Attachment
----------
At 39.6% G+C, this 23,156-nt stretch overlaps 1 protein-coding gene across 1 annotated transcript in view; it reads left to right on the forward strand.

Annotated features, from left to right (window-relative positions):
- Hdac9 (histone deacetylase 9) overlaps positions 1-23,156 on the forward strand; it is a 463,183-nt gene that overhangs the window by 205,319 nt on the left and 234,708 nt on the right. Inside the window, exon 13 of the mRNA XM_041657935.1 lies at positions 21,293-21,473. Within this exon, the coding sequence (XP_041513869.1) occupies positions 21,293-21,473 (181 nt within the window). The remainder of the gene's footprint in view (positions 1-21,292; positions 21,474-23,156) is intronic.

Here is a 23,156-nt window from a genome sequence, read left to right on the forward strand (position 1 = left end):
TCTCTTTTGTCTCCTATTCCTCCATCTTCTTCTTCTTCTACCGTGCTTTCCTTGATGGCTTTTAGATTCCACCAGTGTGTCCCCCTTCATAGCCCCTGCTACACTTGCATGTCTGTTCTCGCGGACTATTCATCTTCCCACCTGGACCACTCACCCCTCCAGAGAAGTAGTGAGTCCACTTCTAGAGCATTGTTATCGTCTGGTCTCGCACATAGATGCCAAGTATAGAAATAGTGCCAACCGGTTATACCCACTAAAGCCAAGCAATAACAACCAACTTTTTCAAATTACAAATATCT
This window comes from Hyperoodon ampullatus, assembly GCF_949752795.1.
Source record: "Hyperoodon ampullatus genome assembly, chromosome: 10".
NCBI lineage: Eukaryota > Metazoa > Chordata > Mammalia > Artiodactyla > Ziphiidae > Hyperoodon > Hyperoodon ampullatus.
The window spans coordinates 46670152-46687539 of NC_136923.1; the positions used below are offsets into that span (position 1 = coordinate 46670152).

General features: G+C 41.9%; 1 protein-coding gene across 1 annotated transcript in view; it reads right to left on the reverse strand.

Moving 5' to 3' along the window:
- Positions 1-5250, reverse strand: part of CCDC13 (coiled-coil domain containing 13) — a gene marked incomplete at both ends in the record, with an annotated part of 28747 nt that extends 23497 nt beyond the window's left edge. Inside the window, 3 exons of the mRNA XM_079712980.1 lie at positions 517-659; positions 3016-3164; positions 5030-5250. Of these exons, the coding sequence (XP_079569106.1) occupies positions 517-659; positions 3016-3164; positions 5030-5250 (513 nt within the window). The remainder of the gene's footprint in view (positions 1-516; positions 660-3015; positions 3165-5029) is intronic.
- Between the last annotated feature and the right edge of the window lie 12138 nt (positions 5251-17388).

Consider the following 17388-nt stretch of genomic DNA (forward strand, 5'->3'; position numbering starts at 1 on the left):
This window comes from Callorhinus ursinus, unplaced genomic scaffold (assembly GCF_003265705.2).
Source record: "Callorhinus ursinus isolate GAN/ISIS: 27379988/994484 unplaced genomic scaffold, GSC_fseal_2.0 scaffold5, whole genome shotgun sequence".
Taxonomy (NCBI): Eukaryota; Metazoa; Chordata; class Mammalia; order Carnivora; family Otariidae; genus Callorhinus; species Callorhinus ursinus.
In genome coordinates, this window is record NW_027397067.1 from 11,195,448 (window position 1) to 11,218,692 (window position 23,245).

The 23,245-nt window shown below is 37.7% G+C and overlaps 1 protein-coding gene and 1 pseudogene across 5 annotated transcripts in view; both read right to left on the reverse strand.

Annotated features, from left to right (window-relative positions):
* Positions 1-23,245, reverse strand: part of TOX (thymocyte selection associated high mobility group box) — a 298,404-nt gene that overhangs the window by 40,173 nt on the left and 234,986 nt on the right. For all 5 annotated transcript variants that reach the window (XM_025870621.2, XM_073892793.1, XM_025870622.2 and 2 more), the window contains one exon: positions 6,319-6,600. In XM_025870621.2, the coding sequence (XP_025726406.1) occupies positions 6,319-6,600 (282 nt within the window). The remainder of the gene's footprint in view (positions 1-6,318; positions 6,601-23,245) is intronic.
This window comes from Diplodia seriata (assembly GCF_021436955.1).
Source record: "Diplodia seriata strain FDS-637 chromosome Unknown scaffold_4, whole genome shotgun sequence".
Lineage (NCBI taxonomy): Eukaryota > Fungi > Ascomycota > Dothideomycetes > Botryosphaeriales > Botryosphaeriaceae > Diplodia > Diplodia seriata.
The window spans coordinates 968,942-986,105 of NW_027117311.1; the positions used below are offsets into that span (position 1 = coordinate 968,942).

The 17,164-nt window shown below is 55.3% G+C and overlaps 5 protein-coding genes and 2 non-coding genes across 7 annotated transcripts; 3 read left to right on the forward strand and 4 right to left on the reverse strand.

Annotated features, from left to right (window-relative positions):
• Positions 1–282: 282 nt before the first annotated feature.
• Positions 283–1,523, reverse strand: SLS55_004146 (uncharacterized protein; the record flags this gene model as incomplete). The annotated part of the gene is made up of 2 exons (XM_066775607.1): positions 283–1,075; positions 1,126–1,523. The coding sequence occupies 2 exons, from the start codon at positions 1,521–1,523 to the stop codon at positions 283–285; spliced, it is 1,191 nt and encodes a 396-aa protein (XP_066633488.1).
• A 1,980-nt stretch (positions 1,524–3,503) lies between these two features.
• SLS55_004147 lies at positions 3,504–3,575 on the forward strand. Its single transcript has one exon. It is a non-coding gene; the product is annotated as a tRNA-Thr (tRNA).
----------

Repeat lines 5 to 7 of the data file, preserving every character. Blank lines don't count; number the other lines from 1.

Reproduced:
TCTCTTTTGTCTCCTATTCCTCCATCTTCTTCTTCTTCTACCGTGCTTTCCTTGATGGCTTTTAGATTCCACCAGTGTGTCCCCCTTCATAGCCCCTGCTACACTTGCATGTCTGTTCTCGCGGACTATTCATCTTCCCACCTGGACCACTCACCCCTCCAGAGAAGTAGTGAGTCCACTTCTAGAGCATTGTTATCGTCTGGTCTCGCACATAGATGCCAAGTATAGAAATAGTGCCAACCGGTTATACCCACTAAAGCCAAGCAATAACAACCAACTTTTTCAAATTACAAATATCT
This window comes from Hyperoodon ampullatus, assembly GCF_949752795.1.
Source record: "Hyperoodon ampullatus genome assembly, chromosome: 10".